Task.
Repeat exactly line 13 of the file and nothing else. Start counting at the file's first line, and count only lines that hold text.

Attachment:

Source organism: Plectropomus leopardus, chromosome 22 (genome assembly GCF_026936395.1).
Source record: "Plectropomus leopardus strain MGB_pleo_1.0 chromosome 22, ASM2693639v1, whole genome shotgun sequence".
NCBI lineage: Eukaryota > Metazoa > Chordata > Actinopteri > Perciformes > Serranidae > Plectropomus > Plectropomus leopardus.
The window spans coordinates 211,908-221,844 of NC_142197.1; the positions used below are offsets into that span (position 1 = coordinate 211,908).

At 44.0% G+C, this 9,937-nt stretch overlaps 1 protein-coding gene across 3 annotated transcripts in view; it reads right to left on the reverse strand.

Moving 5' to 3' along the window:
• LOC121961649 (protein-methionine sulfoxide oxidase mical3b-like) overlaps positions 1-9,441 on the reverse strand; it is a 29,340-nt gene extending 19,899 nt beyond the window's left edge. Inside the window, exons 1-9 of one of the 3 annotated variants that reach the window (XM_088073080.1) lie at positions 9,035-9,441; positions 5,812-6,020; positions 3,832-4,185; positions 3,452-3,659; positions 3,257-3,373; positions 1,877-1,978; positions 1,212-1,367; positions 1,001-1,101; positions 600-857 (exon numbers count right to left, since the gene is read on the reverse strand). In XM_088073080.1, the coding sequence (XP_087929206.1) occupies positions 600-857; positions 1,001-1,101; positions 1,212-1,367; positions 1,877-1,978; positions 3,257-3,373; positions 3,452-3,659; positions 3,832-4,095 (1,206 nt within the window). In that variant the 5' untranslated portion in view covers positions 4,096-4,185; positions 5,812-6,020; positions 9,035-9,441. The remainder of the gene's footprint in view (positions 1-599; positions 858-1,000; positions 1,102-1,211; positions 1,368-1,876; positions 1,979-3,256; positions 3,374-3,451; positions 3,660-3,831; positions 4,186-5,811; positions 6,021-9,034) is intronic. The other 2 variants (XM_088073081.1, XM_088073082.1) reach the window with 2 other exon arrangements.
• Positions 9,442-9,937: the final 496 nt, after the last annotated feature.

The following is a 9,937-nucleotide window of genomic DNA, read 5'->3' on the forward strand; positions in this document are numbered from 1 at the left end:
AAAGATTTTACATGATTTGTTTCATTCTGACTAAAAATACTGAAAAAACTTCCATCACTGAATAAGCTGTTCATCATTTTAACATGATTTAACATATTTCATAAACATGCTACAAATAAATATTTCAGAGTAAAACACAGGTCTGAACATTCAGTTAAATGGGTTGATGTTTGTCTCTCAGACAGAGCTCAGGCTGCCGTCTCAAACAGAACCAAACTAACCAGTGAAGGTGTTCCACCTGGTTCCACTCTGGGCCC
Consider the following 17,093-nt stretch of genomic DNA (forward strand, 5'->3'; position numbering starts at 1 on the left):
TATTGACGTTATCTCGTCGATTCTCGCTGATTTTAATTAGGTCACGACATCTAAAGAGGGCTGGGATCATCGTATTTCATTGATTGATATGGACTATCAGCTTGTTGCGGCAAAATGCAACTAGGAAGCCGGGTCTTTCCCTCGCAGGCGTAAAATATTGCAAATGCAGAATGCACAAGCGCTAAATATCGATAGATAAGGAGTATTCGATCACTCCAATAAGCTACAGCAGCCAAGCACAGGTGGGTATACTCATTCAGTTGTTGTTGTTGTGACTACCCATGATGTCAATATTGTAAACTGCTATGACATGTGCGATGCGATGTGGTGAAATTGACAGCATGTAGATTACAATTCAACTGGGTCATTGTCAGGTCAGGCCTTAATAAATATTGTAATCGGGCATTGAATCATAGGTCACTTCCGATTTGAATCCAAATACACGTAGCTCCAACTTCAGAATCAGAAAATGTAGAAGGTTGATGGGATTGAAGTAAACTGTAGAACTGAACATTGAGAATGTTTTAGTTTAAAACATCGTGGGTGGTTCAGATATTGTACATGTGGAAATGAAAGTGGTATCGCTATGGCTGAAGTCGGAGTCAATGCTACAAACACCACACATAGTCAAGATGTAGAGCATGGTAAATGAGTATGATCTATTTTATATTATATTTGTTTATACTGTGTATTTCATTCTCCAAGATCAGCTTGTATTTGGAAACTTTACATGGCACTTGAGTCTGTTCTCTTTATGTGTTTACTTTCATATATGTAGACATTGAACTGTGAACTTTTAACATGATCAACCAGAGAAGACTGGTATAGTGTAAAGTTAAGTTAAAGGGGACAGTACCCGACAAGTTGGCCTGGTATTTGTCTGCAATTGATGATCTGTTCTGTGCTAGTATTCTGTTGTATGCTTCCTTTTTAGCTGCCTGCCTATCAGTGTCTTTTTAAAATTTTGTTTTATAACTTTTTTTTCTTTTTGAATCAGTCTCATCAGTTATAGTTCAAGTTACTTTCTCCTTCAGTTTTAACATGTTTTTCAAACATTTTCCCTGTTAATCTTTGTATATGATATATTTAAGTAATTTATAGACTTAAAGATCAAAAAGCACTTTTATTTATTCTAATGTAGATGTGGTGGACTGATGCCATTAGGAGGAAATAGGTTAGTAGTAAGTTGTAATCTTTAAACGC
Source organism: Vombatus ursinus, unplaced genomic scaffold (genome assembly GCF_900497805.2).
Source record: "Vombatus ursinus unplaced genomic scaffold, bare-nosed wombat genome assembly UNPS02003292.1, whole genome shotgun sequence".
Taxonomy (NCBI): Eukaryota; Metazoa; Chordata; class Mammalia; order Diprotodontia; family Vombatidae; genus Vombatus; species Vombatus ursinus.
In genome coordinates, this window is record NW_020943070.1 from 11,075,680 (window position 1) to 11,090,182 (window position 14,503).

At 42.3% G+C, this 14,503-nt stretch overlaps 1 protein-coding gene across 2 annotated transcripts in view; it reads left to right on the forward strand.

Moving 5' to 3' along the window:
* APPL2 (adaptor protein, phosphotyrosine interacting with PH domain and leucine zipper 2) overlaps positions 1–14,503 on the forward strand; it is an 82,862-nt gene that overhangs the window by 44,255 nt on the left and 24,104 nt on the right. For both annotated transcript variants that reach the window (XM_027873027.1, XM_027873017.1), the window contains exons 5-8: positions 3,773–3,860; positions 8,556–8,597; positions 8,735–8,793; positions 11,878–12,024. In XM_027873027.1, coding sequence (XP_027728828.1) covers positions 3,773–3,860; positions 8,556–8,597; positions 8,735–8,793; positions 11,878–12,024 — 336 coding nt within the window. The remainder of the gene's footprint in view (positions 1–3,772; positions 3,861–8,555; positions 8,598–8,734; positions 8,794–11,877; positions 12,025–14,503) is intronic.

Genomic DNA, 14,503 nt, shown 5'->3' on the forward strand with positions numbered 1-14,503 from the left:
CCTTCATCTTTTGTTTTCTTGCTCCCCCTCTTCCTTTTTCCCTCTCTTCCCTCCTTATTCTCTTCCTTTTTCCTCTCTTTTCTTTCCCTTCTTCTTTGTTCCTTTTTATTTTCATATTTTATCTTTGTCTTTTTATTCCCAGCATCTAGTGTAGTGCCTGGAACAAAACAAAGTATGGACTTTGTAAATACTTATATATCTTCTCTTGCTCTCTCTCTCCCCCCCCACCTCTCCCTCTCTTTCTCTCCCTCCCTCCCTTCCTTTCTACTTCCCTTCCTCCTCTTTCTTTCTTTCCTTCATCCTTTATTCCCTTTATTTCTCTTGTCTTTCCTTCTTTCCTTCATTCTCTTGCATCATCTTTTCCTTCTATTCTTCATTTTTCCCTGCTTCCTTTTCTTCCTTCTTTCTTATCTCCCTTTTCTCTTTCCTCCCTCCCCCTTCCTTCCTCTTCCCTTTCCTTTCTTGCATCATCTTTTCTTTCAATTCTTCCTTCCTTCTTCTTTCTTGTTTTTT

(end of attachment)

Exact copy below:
Source organism: Vombatus ursinus, unplaced genomic scaffold (genome assembly GCF_900497805.2).